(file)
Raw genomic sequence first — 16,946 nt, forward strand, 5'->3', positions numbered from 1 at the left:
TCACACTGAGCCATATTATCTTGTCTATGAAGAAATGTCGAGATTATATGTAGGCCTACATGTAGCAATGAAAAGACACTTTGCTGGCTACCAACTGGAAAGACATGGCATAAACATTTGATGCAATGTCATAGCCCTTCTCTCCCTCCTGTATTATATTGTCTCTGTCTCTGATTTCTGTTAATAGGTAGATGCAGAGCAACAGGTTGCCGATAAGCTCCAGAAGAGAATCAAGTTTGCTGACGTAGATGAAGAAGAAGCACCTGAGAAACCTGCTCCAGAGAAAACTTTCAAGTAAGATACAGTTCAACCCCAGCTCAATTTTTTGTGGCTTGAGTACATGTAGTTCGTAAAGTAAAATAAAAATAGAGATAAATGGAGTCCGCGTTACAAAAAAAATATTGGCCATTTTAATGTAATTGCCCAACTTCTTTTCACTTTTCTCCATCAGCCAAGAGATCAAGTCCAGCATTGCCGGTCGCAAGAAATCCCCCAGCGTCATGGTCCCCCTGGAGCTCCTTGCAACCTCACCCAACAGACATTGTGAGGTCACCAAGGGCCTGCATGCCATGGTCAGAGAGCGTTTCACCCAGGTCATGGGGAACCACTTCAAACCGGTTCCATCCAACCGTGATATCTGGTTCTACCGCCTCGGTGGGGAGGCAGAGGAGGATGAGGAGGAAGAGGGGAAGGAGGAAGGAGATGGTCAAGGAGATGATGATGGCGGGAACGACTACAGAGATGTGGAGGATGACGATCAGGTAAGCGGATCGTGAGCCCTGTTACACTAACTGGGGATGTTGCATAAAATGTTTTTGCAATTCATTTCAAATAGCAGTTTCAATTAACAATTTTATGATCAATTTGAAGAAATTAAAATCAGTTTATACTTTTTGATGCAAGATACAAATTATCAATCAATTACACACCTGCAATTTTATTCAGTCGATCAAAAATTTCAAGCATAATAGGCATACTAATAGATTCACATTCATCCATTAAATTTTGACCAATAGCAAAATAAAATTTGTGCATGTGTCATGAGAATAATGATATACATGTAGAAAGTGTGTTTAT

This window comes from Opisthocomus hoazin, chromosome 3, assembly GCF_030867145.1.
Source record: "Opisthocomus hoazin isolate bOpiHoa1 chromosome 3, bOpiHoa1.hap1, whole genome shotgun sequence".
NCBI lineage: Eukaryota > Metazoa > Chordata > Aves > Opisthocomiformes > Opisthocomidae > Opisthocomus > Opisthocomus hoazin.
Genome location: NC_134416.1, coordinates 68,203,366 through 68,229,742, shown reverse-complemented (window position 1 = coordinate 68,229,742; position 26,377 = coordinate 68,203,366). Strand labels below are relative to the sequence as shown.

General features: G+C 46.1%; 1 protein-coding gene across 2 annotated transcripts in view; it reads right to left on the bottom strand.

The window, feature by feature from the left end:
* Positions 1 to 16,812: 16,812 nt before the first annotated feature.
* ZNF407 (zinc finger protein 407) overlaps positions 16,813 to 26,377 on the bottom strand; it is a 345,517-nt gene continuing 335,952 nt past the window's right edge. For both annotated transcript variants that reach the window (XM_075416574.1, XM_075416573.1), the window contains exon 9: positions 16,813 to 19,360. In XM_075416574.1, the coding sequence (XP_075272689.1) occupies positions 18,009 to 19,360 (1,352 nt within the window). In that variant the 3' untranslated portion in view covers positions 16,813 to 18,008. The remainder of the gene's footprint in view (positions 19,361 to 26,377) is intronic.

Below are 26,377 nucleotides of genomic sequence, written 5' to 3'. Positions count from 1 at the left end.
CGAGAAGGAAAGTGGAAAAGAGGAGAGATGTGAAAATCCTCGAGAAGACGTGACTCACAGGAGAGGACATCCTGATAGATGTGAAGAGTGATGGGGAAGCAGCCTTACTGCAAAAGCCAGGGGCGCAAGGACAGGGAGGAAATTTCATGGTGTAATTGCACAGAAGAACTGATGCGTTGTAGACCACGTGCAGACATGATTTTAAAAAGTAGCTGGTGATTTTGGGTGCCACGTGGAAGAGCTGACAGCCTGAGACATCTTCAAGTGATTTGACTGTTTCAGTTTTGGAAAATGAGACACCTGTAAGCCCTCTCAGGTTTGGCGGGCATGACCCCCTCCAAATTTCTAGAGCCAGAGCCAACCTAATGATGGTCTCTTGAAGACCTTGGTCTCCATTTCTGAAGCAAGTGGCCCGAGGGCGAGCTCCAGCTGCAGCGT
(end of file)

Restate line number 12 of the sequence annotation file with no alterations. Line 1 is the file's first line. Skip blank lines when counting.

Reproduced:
CGAGAAGGAAAGTGGAAAAGAGGAGAGATGTGAAAATCCTCGAGAAGACGTGACTCACAGGAGAGGACATCCTGATAGATGTGAAGAGTGATGGGGAAGCAGCCTTACTGCAAAAGCCAGGGGCGCAAGGACAGGGAGGAAATTTCATGGTGTAATTGCACAGAAGAACTGATGCGTTGTAGACCACGTGCAGACATGATTTTAAAAAGTAGCTGGTGATTTTGGGTGCCACGTGGAAGAGCTGACAGCCTGAGACATCTTCAAGTGATTTGACTGTTTCAGTTTTGGAAAATGAGACACCTGTAAGCCCTCTCAGGTTTGGCGGGCATGACCCCCTCCAAATTTCTAGAGCCAGAGCCAACCTAATGATGGTCTCTTGAAGACCTTGGTCTCCATTTCTGAAGCAAGTGGCCCGAGGGCGAGCTCCAGCTGCAGCGT